| 2:15 am on Mar 4, 2009 (gmt 0)|
Hello cascade, and welcome to the forums.
I've been involved with two companies who had a similar challenge and they both resolved it with a 302 redirect -- and Google continued to accumulate PR to the domain root in both cases. After those two experiences, I'd venture to say that a domain root redirect to an internal url might be the one situation where a 302 status redirect is more the right choice than a 301.
There are two concerns I'd have in your plan:
1. It's not good practice to used mixed case urls - someone is going to get it wrong sooner or later, and file paths ARE case sensitive. So I'd use /new/ instead of /New/
2. Think about those internal urls and what will happen if you ever do fix the environment so you "could" drop the /new/ directory from the filepath. All your indexed internal pages, and their backlinks would change -- and that would mean a new 301 redirect. Better not to go in this direction if you can avoid it - it pretty much guarantees another speed bump in the site's future.
[edited by: tedster at 7:27 pm (utc) on Mar. 4, 2009]
| 6:48 pm on Mar 4, 2009 (gmt 0)|
Thank you tedster, this is exactly the validation I was hoping for.
| 7:46 pm on Mar 4, 2009 (gmt 0)|
Just because the new content is located in a subdirectory of the server's filesystem does not mean that you must show that subdirectory in the URL; Consider using mod_rewrite on Apache or ISAPI Rewrite on IIS to detect the domain root URLs, and then insert the subdirectory into the filepath used to locate the content.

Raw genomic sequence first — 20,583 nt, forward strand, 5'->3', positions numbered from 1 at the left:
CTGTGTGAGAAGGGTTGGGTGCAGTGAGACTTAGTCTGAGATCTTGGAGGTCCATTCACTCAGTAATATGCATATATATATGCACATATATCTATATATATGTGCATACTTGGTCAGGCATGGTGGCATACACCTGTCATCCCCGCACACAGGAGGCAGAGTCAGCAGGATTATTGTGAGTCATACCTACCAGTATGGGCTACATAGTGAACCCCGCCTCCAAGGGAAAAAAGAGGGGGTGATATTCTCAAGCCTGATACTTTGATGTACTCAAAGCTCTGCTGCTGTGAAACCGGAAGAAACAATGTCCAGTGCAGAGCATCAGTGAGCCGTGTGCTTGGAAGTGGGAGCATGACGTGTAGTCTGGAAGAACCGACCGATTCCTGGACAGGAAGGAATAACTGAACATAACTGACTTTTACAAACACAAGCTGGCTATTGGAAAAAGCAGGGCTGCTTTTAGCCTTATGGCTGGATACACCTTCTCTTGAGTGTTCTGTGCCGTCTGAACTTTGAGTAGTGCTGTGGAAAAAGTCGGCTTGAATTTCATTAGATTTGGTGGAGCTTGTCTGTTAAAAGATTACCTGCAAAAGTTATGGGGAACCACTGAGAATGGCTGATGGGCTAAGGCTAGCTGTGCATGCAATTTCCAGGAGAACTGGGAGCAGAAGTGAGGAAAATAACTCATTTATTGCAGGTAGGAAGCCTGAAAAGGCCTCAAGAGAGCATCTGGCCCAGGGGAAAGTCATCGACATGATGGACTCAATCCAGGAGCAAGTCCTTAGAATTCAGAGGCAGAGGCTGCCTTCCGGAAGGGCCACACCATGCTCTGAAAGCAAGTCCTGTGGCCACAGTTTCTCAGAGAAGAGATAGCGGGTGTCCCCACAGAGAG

This action occurs completely inside the server in the context of the original HTTP request, and does not involve sending any redirect response to the client. The fact that files are not located in the server's DocumentRoot is completely invisible to visitors or search engines, and the URLs do not change.
| 1:48 am on Mar 5, 2009 (gmt 0)|
Additionally don't show 'index.html' within the URL. End the URL with a trailing slash and let your DirectoryIndex directive get the right content for that URL. See also [webmasterworld.com...]
| 12:30 am on Mar 6, 2009 (gmt 0)|
Thanks to everyone for their information. As we consider the option of the 302 v. the mod_rewrite, I would like to just confirm one thing as it relates to inbound links and the use of the 302 redirect.
It would seem that in this scenario someone could either link to us using example.com or example.com/new. Wouldn't this be seen as two different pages by the search engines therefore hurting our inbound link contribution towards page rank for our home page?
| 12:33 am on Mar 6, 2009 (gmt 0)|
*** option of the 302 v. the mod_rewrite ***
Mod_Rewrite is used to produce both 301 and 302 redirects as well as for internal path rewriting.
| 12:51 am on Mar 6, 2009 (gmt 0)|
I think I'm referring to internal path rewriting - the option listed in JDMorgan's response. It would seem I have two choices here, either use a 302 redirect which would still show example.com/new as the destination page, or JDMorgan's approach and make the /new invisable to users and search engines.
Thanks for enduring my newbieness.
| 3:18 am on Mar 6, 2009 (gmt 0)|
> It would seem that in this scenario someone could either link to us using example.com or example.com/new.
Assuming you choose to internally rewrite URL example.com/<anything> requests to filepath /new/<anything>, then you can also detect any direct client requests for URL example.com/new/<anything> and generate a 301-Moved Permanently redirect back to URL example.com/<anything>.
Generally, this is only necessary if you have already (intentionally or accidentally) published the example.com/new/<anything> filepaths as URLs, and search engines have already listed them in results and people are already linking to them. If not, then properly-implemented, no-one will ever know that you are internally rewriting URL example.com/<anything> requests to filepath /new/<anything>.
In other words, do both. :)